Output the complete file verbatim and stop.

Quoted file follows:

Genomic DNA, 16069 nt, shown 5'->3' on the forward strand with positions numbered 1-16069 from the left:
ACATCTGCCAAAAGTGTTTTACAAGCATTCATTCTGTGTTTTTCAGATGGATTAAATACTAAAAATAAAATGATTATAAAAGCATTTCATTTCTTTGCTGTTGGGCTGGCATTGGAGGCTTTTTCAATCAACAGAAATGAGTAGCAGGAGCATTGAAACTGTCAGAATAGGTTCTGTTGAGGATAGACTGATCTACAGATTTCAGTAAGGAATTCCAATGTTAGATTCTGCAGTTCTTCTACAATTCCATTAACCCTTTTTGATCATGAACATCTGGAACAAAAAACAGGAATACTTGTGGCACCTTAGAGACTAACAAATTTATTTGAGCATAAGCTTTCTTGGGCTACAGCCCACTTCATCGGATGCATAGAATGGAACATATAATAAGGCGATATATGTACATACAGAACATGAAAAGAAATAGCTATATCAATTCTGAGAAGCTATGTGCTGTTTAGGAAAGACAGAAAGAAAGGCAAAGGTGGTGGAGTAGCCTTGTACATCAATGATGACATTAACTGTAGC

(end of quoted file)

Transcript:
Genomic DNA, 16069 nt, shown 5'->3' on the forward strand with positions numbered 1-16069 from the left:
ACATCTGCCAAAAGTGTTTTACAAGCATTCATTCTGTGTTTTTCAGATGGATTAAATACTAAAAATAAAATGATTATAAAAGCATTTCATTTCTTTGCTGTTGGGCTGGCATTGGAGGCTTTTTCAATCAACAGAAATGAGTAGCAGGAGCATTGAAACTGTCAGAATAGGTTCTGTTGAGGATAGACTGATCTACAGATTTCAGTAAGGAATTCCAATGTTAGATTCTGCAGTTCTTCTACAATTCCATTAACCCTTTTTGATCATGAACATCTGGAACAAAAAACAGGAATACTTGTGGCACCTTAGAGACTAACAAATTTATTTGAGCATAAGCTTTCTTGGGCTACAGCCCACTTCATCGGATGCATAGAATGGAACATATAATAAGGCGATATATGTACATACAGAACATGAAAAGAAATAGCTATATCAATTCTGAGAAGCTATGTGCTGTTTAGGAAAGACAGAAAGAAAGGCAAAGGTGGTGGAGTAGCCTTGTACATCAATGATGACATTAACTGTAGC